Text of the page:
Il Duce ha sempre ragione!

In English: “Mussolini is always right.” To disagree with Il Duce, as the leader of fascist Italy styled himself, would be to risk cancellation. The permanent kind.

The jut-jawed Duce even canceled his own son-in-law, Count Galeazzo Ciano, for disagreeing with the sentiment that the leader is always right. Ciano was shot by firing squad in 1944 on the orders of Il Duce.

Mussolini himself was eventually canceled, too, on April 28, 1945.

But while Mussolini is a memory, cancel culture has returned, worse this time. It’s not embodied in a single tyrant strutting and nodding in agreement with himself from the balcony of the Palazzo Venezia but emanating from seemingly everywhere except the government.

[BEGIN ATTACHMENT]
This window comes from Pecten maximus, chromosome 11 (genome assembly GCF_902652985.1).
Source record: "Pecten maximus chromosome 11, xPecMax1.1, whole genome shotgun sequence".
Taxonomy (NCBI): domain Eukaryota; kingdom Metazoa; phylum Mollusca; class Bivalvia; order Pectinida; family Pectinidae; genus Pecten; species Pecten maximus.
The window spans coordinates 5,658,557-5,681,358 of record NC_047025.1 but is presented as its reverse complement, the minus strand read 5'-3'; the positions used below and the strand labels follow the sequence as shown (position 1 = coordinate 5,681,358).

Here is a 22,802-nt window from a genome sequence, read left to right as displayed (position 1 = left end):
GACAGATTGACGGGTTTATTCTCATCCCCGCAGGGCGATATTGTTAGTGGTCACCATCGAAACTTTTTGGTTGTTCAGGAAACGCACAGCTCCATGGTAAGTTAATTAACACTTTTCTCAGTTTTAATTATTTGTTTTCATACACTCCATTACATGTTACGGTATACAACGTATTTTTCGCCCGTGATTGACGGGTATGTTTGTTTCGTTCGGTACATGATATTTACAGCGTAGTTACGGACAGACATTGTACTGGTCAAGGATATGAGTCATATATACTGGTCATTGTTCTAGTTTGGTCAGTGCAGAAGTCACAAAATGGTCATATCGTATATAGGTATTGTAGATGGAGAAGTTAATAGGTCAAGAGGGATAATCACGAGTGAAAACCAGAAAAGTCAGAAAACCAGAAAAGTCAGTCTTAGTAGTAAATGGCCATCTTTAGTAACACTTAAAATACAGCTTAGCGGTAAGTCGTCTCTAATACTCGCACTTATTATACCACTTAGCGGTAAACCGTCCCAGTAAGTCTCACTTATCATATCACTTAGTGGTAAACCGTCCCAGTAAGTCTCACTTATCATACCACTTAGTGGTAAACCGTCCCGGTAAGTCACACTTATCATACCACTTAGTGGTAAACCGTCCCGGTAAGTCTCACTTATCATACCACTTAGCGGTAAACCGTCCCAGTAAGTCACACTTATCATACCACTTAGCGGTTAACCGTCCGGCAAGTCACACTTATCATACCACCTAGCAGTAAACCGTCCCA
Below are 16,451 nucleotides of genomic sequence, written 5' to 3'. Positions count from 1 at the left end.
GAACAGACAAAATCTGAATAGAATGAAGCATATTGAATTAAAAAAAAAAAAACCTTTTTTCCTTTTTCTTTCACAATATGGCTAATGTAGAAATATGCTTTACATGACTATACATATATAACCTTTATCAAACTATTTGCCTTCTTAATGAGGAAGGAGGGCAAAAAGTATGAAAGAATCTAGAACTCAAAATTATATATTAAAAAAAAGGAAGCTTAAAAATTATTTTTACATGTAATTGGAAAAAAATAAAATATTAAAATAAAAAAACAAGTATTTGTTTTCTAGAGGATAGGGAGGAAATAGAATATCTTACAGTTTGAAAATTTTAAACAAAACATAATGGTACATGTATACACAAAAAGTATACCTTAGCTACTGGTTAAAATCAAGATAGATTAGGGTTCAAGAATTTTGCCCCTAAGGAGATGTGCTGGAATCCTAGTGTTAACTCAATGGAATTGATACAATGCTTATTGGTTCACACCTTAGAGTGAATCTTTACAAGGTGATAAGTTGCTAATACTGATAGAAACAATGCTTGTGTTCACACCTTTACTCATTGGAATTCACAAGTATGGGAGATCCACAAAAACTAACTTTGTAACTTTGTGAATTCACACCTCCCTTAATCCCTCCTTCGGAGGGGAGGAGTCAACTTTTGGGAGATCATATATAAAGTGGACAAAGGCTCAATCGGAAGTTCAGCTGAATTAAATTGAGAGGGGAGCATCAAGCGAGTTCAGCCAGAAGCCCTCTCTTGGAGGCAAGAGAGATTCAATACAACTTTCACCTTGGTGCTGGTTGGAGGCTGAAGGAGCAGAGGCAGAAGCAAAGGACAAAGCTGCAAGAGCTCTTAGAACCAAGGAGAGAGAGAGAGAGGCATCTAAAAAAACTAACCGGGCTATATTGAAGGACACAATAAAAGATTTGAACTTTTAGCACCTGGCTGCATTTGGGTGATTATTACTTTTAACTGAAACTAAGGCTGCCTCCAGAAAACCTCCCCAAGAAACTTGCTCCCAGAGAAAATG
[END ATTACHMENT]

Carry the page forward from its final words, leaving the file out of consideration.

Tutto nello Stato, niente al di fuori dello Stato, nulla contro lo Stato!

In English: “Everything in the state, nothing outside the state, nothing against the state.”

This time, it’s not the state. It’s a million online Mussolinis — sans the fez, but just as belligerently abusive toward anyone who dares to disagree with anything they say is right.

Their behavior has given them practically unlimited power fueled by fear.